As a biologist, I find these advances quite exciting for mankind. Looking at where we have gone in the past 100 years, imagine what the next 100 hold for us;)

      • Your’re right this is a great discussion

        I also hope you are right and there will be great progress in the future in management of myeloma.

        This from Haematologica: “Projected 5-year relative survival for patients diagnosed in 2006–2010 below 45 years of age is 68.0%, which exceeds the most up-to-date estimates obtained from traditional cohort and period analysis by 15.5 and 7.0 percent units respectively. Ten-year relative survival projection for patients in this age group is 55.3%, exceeding the most up-to-date estimates from traditional cohort and period analysis by 19.7 and 7.4 percent units respectively. By contrast, survival projections remain much lower and hardly exceed estimates from traditional survival analysis for older patients. Patients diagnosed with multiple myeloma in 2006–2010, especially those diagnosed at younger ages, are expected to have much higher long-term survival perspectives than suggested by previously available survival statistics.”

        And this from the Leukemia and lymphoma Society: “An estimated 20,580 new cases of myeloma (11,680 men and 8,900 women) are expected to be diagnosed in the United States in 2009.” * The median age at diagnosis is 70 years of age, and it rarely occurs in people under age 45.

        If you are in this younger group you indeed have a better outlook but understand that this applies to only a tiny proportion of patients with myeloma.

        In regard to prostate cancer you should be aware that the great majority of disease is non aggressive which accounts for the exceptionally low rate of spread and fatality. If the disease is localized at diagnosis and lower grade than there is a zero fatality rate regardless of treatment modality. If it has spread and/or is high grade, the situation in a small minority of cases, local treatment with proton or electron therapy will fail as it will with surgery.

  6. If you got the fraud out of the insurance market as well as medicare, they could afford to keep people alive as long as possible. You’d be surprised how quickly doctors would stop overbilling medicare, medicaid, and ins. companies if they lost their right to ever practice medicine in this country again when caught.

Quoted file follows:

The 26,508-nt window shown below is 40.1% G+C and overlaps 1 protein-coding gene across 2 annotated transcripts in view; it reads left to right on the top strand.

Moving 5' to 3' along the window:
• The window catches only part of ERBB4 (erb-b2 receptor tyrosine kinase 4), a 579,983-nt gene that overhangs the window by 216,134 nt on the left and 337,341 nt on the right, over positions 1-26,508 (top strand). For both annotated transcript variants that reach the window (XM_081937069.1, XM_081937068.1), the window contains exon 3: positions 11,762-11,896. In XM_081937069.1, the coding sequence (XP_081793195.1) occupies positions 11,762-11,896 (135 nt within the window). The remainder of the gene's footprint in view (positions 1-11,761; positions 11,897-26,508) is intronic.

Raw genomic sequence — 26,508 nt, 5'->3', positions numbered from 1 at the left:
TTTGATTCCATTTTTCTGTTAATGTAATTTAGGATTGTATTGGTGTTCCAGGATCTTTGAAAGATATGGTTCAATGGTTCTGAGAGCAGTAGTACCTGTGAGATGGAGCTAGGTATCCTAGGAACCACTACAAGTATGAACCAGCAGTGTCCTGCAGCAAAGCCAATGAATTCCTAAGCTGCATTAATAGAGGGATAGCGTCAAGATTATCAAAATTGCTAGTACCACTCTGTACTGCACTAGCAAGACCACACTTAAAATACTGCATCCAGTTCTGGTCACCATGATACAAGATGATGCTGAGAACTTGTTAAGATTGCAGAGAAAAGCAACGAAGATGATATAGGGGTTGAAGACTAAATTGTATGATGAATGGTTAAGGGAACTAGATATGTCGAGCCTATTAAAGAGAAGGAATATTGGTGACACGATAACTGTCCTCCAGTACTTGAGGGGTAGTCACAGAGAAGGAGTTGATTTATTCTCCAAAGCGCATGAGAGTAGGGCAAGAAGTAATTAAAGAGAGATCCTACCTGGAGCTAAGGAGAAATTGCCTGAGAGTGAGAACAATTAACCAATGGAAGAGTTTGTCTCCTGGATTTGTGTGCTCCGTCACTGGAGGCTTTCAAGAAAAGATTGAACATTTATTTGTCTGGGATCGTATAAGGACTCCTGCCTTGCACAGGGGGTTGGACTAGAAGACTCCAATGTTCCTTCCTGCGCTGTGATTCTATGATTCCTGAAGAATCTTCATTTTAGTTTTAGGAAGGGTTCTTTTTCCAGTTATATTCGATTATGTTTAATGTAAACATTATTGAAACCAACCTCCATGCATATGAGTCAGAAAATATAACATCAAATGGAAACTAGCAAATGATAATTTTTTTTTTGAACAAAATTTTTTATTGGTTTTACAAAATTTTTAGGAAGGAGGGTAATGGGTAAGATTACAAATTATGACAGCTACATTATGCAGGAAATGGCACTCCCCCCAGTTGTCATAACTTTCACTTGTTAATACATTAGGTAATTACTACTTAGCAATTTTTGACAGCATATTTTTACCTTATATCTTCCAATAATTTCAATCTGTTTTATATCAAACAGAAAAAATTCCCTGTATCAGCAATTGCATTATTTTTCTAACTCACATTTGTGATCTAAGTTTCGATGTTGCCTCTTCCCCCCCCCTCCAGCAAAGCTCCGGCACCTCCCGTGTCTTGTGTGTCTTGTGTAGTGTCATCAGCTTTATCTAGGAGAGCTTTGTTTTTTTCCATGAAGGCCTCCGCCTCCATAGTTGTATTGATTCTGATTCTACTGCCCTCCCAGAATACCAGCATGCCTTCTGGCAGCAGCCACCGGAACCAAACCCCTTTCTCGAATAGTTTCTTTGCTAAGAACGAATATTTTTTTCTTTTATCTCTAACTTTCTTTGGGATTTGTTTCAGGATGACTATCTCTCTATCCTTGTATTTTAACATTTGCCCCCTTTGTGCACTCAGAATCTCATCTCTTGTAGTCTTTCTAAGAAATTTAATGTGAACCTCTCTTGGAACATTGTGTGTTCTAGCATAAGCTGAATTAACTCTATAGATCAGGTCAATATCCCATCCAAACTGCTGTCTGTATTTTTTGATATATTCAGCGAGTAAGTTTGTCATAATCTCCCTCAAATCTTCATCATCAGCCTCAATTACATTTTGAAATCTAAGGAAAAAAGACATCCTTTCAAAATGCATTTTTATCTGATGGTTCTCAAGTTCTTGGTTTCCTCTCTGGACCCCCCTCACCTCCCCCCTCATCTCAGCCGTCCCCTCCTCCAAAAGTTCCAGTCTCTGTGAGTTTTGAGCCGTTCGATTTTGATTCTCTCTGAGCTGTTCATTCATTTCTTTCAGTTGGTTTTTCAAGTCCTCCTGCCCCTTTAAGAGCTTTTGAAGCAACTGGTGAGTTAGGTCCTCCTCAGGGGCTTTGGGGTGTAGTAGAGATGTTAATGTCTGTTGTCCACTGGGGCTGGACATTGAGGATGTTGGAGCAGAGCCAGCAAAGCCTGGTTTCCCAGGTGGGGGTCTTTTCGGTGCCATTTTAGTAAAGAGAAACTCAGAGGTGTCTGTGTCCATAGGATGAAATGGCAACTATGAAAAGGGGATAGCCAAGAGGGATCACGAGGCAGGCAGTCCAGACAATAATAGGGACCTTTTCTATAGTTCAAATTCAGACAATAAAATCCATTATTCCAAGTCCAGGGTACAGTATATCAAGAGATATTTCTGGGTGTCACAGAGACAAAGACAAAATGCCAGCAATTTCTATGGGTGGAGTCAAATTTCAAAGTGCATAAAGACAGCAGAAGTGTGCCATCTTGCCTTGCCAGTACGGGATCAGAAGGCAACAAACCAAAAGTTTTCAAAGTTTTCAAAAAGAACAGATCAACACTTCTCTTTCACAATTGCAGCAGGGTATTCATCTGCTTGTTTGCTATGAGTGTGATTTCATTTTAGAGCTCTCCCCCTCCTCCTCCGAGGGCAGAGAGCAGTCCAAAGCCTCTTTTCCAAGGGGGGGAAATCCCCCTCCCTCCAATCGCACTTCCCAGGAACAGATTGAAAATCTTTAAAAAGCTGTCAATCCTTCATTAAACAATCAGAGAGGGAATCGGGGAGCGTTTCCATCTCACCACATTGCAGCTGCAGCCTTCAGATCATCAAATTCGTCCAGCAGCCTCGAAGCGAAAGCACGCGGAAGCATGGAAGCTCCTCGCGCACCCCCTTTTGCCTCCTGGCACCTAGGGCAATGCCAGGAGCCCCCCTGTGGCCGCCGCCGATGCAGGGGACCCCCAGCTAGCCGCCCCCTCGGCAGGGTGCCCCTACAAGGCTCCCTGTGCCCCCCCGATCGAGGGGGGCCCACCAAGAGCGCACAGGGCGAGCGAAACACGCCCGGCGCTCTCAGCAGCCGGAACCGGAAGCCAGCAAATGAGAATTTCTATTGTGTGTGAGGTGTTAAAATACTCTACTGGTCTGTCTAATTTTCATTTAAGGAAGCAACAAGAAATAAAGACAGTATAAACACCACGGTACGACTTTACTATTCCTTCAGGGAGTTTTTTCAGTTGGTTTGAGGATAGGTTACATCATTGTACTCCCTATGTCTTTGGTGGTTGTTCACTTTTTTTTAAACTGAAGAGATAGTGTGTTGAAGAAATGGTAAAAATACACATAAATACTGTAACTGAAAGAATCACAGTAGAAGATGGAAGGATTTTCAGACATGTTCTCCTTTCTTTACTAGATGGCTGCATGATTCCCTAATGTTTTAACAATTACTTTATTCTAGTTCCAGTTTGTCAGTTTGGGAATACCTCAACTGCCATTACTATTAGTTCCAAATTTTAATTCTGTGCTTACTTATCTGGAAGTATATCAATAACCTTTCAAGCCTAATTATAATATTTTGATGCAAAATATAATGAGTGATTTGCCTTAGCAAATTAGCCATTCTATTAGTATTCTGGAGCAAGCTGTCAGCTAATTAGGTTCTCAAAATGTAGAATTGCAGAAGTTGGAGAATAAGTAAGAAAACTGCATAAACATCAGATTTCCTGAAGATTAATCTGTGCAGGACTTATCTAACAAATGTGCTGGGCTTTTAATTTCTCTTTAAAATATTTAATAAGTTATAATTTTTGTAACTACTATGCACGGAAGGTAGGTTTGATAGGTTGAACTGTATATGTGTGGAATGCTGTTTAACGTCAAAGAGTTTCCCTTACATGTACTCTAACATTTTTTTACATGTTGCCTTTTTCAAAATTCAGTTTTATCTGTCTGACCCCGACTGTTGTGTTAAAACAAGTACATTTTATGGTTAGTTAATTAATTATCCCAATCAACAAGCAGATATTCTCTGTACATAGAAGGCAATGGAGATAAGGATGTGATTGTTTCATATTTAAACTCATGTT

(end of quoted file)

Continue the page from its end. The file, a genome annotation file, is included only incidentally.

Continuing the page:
7. Cynic- While I do certainly understand your questioning of spending so much on elderly MM patients, please realize that younger and younger people are being diagnosed. The first oncologist I saw for my MM told me that he usually hoped that MM patients would just die of something else before the MM got them, but that wouldn’t work with me as I was 35 and otherwise very healthy at diagnosis.

    It is very likely the toxins in our environment are helping create more cases of MM, and at younger ages. Are you aware that MM is one of the afflictions that 9/11 responders are being diagnosed with as a result of their toxin exposure? Are their lives are worth the price?

    On another note, many of the breakthroughs in MM research and treatment that have recently been made have been via the work of the MMRF, which (I believe) is entirely privately funded. (Though I do admit they get tax breaks as a non-profit entity). In addition, the research and treatment breakthroughs they have made are rarely contained to just MM – these discoveries have been applied to patients of many other cancers.

    One last note, you correctly quote that treatments for MM cost $50,000 – $100,000 and more. However, as these treatments have become more refined, they very often lead to many years of treatment-free survival. Years, where the only medical costs for these patients are a few blood tests.

    Luckily, my MM is not bad enough to need any treatment yet, but thanks to research, I know that there are options, and I also know what I can do now, regarding my lifestyle, so that I can hopefully avoid treatment for as long as possible.

    • Thanks for the note and I’m glad you are doing so well. Myeloma is devastating disease which as you note can occur in younger patients and these patients do seem to get great benefit from treatment. This however, is not a new phenomenon, as the course of the disease ranges from indolent to very aggressive and this has always has been so. If you are fortunate you’ll have the better behaved disease for which therapy, even old line approaches, work. I wish you continued success.